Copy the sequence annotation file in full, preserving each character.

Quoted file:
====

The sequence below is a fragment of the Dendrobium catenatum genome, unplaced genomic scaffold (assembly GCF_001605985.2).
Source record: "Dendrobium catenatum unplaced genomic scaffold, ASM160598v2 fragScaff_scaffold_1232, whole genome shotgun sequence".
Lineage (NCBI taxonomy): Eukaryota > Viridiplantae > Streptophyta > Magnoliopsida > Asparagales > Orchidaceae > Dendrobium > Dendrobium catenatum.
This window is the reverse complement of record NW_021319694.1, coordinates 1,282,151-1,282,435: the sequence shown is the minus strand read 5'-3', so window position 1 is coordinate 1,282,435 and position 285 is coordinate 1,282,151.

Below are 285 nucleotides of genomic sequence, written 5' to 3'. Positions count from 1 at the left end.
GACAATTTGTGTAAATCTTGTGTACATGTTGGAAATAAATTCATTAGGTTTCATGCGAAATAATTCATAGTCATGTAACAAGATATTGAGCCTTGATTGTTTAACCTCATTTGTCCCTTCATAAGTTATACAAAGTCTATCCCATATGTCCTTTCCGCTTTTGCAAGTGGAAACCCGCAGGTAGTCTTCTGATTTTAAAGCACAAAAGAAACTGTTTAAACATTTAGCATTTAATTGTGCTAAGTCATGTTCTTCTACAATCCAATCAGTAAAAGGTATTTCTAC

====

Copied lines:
The sequence below is a fragment of the Dendrobium catenatum genome, unplaced genomic scaffold (assembly GCF_001605985.2).
Source record: "Dendrobium catenatum unplaced genomic scaffold, ASM160598v2 fragScaff_scaffold_1232, whole genome shotgun sequence".
Lineage (NCBI taxonomy): Eukaryota > Viridiplantae > Streptophyta > Magnoliopsida > Asparagales > Orchidaceae > Dendrobium > Dendrobium catenatum.
This window is the reverse complement of record NW_021319694.1, coordinates 1,282,151-1,282,435: the sequence shown is the minus strand read 5'-3', so window position 1 is coordinate 1,282,435 and position 285 is coordinate 1,282,151.

Below are 285 nucleotides of genomic sequence, written 5' to 3'. Positions count from 1 at the left end.
GACAATTTGTGTAAATCTTGTGTACATGTTGGAAATAAATTCATTAGGTTTCATGCGAAATAATTCATAGTCATGTAACAAGATATTGAGCCTTGATTGTTTAACCTCATTTGTCCCTTCATAAGTTATACAAAGTCTATCCCATATGTCCTTTCCGCTTTTGCAAGTGGAAACCCGCAGGTAGTCTTCTGATTTTAAAGCACAAAAGAAACTGTTTAAACATTTAGCATTTAATTGTGCTAAGTCATGTTCTTCTACAATCCAATCAGTAAAAGGTATTTCTAC